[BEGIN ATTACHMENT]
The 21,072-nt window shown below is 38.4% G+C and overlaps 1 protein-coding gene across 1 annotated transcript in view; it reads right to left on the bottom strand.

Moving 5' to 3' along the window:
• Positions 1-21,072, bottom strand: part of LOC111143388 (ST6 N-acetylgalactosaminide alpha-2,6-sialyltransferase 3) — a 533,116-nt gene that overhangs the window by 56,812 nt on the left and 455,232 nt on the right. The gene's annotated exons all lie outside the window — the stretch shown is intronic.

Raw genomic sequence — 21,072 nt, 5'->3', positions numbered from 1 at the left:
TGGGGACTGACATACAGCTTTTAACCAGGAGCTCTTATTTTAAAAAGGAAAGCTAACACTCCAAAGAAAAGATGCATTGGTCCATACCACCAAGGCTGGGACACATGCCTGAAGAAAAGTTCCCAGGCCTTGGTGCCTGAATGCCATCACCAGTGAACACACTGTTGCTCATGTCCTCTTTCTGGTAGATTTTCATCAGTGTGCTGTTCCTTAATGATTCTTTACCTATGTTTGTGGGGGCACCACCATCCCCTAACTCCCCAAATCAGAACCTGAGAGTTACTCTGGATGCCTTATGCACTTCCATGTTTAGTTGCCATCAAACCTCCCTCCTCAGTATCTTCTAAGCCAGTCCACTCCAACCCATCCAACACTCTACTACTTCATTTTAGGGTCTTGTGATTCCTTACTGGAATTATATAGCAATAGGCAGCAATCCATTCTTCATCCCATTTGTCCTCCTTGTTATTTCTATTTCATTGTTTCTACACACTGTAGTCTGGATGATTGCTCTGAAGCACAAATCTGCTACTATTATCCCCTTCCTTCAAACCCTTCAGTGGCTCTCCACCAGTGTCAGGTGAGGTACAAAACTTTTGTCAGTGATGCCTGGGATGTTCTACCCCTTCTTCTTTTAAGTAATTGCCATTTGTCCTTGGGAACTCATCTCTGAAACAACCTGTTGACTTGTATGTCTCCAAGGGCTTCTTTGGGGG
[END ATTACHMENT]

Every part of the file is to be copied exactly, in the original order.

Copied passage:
The 21,072-nt window shown below is 38.4% G+C and overlaps 1 protein-coding gene across 1 annotated transcript in view; it reads right to left on the bottom strand.

Moving 5' to 3' along the window:
• Positions 1-21,072, bottom strand: part of LOC111143388 (ST6 N-acetylgalactosaminide alpha-2,6-sialyltransferase 3) — a 533,116-nt gene that overhangs the window by 56,812 nt on the left and 455,232 nt on the right. The gene's annotated exons all lie outside the window — the stretch shown is intronic.

Raw genomic sequence — 21,072 nt, 5'->3', positions numbered from 1 at the left:
TGGGGACTGACATACAGCTTTTAACCAGGAGCTCTTATTTTAAAAAGGAAAGCTAACACTCCAAAGAAAAGATGCATTGGTCCATACCACCAAGGCTGGGACACATGCCTGAAGAAAAGTTCCCAGGCCTTGGTGCCTGAATGCCATCACCAGTGAACACACTGTTGCTCATGTCCTCTTTCTGGTAGATTTTCATCAGTGTGCTGTTCCTTAATGATTCTTTACCTATGTTTGTGGGGGCACCACCATCCCCTAACTCCCCAAATCAGAACCTGAGAGTTACTCTGGATGCCTTATGCACTTCCATGTTTAGTTGCCATCAAACCTCCCTCCTCAGTATCTTCTAAGCCAGTCCACTCCAACCCATCCAACACTCTACTACTTCATTTTAGGGTCTTGTGATTCCTTACTGGAATTATATAGCAATAGGCAGCAATCCATTCTTCATCCCATTTGTCCTCCTTGTTATTTCTATTTCATTGTTTCTACACACTGTAGTCTGGATGATTGCTCTGAAGCACAAATCTGCTACTATTATCCCCTTCCTTCAAACCCTTCAGTGGCTCTCCACCAGTGTCAGGTGAGGTACAAAACTTTTGTCAGTGATGCCTGGGATGTTCTACCCCTTCTTCTTTTAAGTAATTGCCATTTGTCCTTGGGAACTCATCTCTGAAACAACCTGTTGACTTGTATGTCTCCAAGGGCTTCTTTGGGGG